Baptism

The sacrament of Christian baptism is an occasional ordinance of the church. Adult converts to faith in Christ and the infants and children of believers are those to whom the sacrament is administered.

Baptism marks the beginning point of a life of discipleship. “As a sign and seal of God’s gracious action and our grateful response, Baptism is the foundation for all Christian commitment.” The Book of Order, W-4.0101

The Presbyterian Church (USA) outlines its theology of baptism: “In Baptism each Christian is set free from sin, marked as Christ’s own, sealed by the Holy Spirit, welcomed to the Lord’s Supper, made a member of the Church, and set apart for a life of service. It is the responsibility of the whole congregation, particularly exercised through the session, to nurture those who are baptized as they grow in faith and seek to respond to Christ’s call to discipleship. When a person is baptized as a child, the session should equip and support the parent(s) (or those exercising pastoral responsibility) in this endeavor. When a person is baptized upon profession of faith, the session should provide ongoing opportunities for Christian formation and instruction.” The Book of Order, W-4.0201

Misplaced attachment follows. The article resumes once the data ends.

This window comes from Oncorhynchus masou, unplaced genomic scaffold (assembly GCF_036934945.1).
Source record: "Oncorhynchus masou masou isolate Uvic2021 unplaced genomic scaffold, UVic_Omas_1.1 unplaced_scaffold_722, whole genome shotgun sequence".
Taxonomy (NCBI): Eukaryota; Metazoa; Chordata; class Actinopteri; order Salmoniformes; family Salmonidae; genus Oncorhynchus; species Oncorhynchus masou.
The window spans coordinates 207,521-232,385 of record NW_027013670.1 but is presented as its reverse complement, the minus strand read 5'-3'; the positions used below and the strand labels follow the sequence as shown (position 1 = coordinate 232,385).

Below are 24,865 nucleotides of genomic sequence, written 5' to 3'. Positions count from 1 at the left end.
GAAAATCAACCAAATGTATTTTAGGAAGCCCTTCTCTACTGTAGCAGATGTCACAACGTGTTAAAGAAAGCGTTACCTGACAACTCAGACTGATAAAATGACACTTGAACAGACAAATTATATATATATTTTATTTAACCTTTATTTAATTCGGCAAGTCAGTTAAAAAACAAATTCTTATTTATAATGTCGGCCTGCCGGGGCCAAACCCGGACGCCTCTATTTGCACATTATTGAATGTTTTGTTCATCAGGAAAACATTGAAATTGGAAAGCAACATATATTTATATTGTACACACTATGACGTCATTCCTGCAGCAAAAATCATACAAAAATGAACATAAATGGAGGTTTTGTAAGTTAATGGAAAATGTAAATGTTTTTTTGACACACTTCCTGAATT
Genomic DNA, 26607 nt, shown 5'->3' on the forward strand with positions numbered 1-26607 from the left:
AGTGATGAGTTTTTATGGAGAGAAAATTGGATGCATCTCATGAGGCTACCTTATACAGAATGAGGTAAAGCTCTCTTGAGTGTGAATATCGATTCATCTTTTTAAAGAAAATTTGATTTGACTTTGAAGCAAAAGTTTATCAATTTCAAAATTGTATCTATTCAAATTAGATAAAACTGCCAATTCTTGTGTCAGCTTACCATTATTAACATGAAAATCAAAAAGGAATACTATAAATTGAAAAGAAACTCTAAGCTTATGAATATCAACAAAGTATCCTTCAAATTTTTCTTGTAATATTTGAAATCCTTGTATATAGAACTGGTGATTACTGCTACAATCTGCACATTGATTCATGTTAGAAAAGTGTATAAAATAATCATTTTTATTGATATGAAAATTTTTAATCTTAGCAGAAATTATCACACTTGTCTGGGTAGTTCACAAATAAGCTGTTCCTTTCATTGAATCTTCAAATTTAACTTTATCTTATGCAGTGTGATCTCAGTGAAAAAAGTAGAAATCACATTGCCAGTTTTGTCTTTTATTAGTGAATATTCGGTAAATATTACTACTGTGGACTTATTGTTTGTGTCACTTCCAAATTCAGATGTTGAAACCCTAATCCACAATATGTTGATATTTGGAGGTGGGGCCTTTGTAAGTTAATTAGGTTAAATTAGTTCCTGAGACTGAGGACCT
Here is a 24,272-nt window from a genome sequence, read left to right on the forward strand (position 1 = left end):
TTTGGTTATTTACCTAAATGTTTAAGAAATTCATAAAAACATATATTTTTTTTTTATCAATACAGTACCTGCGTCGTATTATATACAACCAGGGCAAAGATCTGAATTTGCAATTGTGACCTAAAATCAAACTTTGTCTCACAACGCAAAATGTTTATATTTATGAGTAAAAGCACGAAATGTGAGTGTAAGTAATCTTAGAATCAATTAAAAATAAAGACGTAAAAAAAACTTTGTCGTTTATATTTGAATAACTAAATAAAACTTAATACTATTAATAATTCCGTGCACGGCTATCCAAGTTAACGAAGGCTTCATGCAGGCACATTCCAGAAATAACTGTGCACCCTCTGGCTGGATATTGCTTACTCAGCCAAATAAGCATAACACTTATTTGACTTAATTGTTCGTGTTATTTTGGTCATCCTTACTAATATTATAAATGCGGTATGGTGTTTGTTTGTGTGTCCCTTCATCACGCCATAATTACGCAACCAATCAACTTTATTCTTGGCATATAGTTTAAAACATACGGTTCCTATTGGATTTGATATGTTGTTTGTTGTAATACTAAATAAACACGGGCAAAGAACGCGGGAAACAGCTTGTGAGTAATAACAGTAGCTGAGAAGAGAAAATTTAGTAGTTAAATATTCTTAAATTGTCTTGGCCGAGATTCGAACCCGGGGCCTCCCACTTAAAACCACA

In the New Testament, the Passover meal of the Hebrew exodus becomes the Lord’s Supper. In the same way, Old Testament circumcision (Genesis 17:1-14) of male adult converts, and the male infant children of believers , becomes New Testament water baptism for all who trust in Christ as savior, men and women alike (Acts 8:12; Colossians 2:11,12), and their children. The Book of Acts includes references to entire households being baptized (Acts 10:48; 11:14; 16:15, and 16:33).

The Apostle Peter affirmed: ‘For you the promise is to you and to your children, and to all who are afar off, as many as the Lord our God will call.’ Acts 2:39

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